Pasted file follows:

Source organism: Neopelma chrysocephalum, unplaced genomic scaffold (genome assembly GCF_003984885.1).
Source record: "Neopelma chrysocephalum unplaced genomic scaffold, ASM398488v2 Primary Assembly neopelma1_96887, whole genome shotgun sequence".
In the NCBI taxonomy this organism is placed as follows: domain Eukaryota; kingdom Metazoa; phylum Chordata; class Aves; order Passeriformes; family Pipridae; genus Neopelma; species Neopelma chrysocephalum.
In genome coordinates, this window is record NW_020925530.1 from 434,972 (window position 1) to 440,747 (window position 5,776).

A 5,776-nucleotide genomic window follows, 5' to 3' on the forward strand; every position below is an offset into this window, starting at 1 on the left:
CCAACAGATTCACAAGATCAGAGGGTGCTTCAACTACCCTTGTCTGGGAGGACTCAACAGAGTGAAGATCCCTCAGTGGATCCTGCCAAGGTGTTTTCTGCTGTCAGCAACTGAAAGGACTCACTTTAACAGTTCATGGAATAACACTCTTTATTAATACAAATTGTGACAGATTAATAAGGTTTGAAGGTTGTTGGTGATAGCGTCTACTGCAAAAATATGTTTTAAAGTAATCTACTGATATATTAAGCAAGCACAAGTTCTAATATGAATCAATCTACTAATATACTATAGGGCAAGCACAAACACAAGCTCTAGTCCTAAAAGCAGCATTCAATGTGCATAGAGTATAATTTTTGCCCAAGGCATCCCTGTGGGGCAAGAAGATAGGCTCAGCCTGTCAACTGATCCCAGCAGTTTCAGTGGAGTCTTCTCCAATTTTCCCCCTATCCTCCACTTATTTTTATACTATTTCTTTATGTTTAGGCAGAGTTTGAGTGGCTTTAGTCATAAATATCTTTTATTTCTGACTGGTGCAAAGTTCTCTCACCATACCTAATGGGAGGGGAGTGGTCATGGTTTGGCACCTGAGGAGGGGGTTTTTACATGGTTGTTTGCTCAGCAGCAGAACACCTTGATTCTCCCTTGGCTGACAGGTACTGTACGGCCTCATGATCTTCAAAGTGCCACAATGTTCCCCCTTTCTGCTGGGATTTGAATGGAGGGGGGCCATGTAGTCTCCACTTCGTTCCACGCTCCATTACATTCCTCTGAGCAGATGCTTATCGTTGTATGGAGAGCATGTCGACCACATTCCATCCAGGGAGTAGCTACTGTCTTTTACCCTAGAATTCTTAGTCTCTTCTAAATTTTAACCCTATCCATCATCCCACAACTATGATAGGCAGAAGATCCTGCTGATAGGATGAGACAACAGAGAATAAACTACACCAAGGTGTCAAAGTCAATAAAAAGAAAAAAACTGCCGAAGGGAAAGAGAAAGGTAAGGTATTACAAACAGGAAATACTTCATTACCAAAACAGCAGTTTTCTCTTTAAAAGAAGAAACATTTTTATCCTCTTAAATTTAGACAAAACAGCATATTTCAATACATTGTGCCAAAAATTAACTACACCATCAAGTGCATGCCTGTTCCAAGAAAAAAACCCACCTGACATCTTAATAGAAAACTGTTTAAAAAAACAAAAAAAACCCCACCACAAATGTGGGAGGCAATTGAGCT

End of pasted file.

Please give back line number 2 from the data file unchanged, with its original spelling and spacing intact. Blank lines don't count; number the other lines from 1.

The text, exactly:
Source record: "Neopelma chrysocephalum unplaced genomic scaffold, ASM398488v2 Primary Assembly neopelma1_96887, whole genome shotgun sequence".